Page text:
Cats tend to be one of the cleanest pets we can share our homes with. They’re usually diligent when it comes to grooming themselves and they pick up litter training really quickly. Sometimes they can develop bad habits though, such as peeing around the home. If your cat urinates on their bed, or yours for that matter, you might wonder why? In this article we discuss why cats pee in places they shouldn’t and suggest some things you can do to help stop them from doing it.   Why Do Cats Pee On Beds? There are a number of reasons why your cat might pee on their bed. The most common problem is that your cat has a problem with the litter box. There are a number of reasons your cat might not like the litter tray including the following: Location - Cats can be fussy creatures and this can be evident in their toilet habits. If the litter tray is in a busy area of the house or is near a noisy appliance for example, then it might not be inviting for them or feel private enough. You don’t have enough litter boxes - Some cats do not like to pee and poop in the same spot which could cause them to start peeing around the house. Other cats are happy to use one box, but don’t want to share it with other cats. If you have multiple cats, then providing them with a litter tray of their own is ideal. Make sure it is cleaned regularly too as many cats will refuse to use a dirty litter tray. Your cat doesn’t like the type of litter or litter tray - Your cat may not like using a hooded tray, or they may prefer it. They may even take a dislike to the type of cat litter due to the texture or consistency. There may also be a health-related reason that your cat stops using their litter tray. Anxiety can cause our pets to act in unusual ways and can be caused by a number of factors, such as a major change in the household, moving home or unusual noises. There are some more severe health conditions to watch out for too. Cats can be prone to urinary tract and kidney problems which can affect their ability to pee properly. If you find your cat struggling to pee or trying to urinate outside of the litter tray, then you may need to seek veterinary advice to rule out infections or more severe health problems. Another common reason your cat might choose to pee outside of the litter tray is that they haven’t been neutered or spayed yet. If your cat is intact, males especially are more likely to spray around the house. If this happens you should consider booking an appointment with the vet to have them spayed or neutered. The procedure comes with other health benefits too, so it’s definitely worth doing.   How To Stop A Cat Peeing In Their Bed If you’ve ruled out any health problems and your cat is still urinating around the house, you will need to work out a way to stop it happening. Getting a cat to stop urinating on their bed, furniture or anywhere else in the house can be tricky and it will take patience and perseverance. There are some key things you can do to encourage them though.   Make the litter tray as inviting as possible It might take some trial and error to get it just right but ensuring the litter tray is inviting and to your cat’s taste is really important. Try to find a litter and tray style that they prefer, and place it in a private, quiet part of the house that is easy for them to get to when they use it. There should be a separate litter tray for each cat in the house and if you have a very fussy cat you may need to give them two trays – one to poop in and one to urinate in.   Ensure you clean any soiled areas around the home thoroughly This is probably obvious, but it’s imperative that any soiled areas are cleaned thoroughly. Cats will return to the same spot if it smells of pee, so ensure it is disinfected as soon as possible.   Change the meaning of the places they’re urinating If your cat get’s confused and starts using their bed, or your bed, as their loo then you need to make them see those areas in a different light. Try playing with them in the area and give them treats so they begin to associate it with food. Cats won’t eat and toilet in the same spot!   Install calming Feliway diffusers If your cat shows any unwanted behaviours around the home, then we’d suggest installing calming diffusers in their living areas. Ceva make a brilliant range of Feliway products that are designed to calm and relax our feline friends. They can be used in a number of situations too, including noisy events like fireworks night and when they’re due to travel somewhere. Pet Remedy also make some practical calming products such as sprays and wipes that can be used on bedding and in crates to help relieve stress.   Ensure their basic needs are met In some situations, it only takes a minor adjustment to your cat’s lifestyle to make a big difference to the way they behave. Cats need three essential things - safety, security and stimulation. They need to feel safe and unthreatened in their environment and secure in the fact that they can get away from situations if they need to. Cats like elevated places to hide and a consistent routine. They also need to be stimulated in their home environment. They have a natural need to hunt and chase, so they need cat toys around the home for them to exhibit this behaviour. Sometimes, just tweaking the home environment to make sure all of your cat's needs are met will stop any unwanted behaviours. Whatever you do, don’t scold your cat. Punishing them will likely only lead to fear and anxiety, rather than solving the issue. Try all of the things we’ve mentioned above and allow a few weeks for your cat to be retrained. If problems persist, you may need to speak to your vet or seek advice from an animal behaviour specialist. With time and patience, your cat will soon be retrained and using their litter tray properly - you’ll have a happy, content cat and a clean house once again!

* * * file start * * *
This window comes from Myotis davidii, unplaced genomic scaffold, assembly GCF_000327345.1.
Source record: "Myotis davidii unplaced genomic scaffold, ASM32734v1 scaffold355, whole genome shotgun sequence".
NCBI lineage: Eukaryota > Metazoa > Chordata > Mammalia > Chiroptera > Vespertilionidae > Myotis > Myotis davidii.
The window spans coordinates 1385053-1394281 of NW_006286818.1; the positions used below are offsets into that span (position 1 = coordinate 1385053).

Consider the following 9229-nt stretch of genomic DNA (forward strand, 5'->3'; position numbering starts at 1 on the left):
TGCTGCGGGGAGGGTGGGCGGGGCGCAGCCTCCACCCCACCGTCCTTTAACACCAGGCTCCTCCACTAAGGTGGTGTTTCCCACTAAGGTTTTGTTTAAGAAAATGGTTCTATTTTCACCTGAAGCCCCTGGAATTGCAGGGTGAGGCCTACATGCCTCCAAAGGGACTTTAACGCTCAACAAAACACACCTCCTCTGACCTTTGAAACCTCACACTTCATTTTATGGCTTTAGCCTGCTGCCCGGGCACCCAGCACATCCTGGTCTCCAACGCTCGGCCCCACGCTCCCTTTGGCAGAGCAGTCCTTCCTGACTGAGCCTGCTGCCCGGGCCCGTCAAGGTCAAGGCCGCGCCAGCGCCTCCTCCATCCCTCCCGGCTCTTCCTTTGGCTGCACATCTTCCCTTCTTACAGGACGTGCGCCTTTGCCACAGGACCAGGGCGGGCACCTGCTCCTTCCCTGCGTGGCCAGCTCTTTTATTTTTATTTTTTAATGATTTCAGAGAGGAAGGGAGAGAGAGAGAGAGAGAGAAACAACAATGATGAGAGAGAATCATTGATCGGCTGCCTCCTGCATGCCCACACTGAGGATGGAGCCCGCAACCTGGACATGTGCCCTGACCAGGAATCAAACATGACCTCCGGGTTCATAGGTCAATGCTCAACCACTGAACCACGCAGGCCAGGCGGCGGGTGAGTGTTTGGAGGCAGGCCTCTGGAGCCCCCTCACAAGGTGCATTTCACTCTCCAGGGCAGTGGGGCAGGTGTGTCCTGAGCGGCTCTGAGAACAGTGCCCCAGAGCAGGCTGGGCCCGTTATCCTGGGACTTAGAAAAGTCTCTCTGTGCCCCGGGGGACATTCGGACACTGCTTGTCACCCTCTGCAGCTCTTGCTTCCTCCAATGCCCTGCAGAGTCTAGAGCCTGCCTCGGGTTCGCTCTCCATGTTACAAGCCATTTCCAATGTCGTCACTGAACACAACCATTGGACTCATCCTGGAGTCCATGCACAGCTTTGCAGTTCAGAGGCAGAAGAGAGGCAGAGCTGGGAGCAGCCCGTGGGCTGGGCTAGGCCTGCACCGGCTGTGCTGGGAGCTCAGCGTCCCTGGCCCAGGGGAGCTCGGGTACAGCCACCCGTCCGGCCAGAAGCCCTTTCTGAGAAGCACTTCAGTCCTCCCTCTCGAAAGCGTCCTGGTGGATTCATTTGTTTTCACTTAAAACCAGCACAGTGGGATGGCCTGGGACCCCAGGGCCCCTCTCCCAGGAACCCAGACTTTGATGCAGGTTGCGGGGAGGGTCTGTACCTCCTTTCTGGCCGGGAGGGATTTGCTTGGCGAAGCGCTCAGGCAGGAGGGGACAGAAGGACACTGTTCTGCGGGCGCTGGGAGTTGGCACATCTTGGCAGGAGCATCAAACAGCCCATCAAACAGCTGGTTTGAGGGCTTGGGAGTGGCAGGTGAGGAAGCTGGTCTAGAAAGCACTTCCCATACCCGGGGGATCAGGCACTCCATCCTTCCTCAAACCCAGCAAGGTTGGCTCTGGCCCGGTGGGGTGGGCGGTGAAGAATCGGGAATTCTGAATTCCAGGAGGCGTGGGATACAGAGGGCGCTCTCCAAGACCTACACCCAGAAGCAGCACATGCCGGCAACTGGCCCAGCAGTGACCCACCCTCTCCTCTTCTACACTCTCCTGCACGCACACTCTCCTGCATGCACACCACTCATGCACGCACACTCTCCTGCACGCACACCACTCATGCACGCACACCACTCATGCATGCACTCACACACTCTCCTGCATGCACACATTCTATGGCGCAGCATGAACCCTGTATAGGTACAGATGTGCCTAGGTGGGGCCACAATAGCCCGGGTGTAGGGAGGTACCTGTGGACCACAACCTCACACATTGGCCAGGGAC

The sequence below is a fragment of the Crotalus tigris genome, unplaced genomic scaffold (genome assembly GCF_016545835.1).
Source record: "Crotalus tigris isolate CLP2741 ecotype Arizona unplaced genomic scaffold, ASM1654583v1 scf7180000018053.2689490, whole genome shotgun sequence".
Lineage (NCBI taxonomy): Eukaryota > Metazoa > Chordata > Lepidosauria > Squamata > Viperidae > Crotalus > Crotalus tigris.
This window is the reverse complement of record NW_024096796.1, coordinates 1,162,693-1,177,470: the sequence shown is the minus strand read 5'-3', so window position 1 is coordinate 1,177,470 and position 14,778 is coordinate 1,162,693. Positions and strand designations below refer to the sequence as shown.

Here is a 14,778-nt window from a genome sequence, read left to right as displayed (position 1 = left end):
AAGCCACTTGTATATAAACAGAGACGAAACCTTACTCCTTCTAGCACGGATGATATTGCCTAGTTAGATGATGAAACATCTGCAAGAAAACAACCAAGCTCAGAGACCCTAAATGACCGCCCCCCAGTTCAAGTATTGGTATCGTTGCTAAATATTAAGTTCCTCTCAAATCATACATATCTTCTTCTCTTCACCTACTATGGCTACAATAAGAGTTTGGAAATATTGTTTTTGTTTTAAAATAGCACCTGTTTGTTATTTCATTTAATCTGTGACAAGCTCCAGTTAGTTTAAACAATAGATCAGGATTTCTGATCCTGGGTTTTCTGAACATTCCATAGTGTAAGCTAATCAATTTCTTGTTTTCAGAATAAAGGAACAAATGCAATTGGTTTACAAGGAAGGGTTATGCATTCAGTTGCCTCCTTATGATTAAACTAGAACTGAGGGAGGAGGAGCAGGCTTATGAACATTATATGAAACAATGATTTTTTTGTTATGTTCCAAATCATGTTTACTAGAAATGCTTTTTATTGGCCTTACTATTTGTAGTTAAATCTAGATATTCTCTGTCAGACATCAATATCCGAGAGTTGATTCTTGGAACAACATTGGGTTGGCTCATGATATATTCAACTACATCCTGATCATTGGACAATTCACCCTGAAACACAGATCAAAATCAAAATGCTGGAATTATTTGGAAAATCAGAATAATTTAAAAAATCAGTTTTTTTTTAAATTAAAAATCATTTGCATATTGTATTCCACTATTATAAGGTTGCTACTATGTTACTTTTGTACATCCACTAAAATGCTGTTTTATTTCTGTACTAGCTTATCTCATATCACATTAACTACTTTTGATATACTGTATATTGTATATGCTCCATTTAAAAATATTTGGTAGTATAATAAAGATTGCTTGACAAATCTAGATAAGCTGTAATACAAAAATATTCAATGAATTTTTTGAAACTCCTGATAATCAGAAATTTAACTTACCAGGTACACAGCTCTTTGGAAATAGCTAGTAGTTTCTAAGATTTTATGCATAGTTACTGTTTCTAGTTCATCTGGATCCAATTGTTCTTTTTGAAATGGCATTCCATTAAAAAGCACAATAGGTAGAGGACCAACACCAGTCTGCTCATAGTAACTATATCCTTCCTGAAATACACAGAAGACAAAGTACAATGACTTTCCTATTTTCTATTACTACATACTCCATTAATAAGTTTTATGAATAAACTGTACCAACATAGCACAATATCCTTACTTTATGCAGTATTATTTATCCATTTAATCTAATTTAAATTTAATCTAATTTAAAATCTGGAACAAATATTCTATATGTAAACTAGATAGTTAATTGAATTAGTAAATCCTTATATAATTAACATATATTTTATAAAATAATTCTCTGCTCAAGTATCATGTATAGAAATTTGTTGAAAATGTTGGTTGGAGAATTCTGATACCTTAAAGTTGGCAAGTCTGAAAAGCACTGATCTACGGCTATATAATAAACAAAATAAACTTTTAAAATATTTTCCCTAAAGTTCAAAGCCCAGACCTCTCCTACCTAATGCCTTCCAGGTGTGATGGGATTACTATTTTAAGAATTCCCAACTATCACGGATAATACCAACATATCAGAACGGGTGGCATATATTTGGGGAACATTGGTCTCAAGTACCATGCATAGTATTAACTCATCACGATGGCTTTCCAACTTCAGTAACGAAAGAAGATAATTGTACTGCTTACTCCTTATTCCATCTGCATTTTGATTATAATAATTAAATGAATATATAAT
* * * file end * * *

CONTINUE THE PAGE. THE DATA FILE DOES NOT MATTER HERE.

By Zac Girdlestone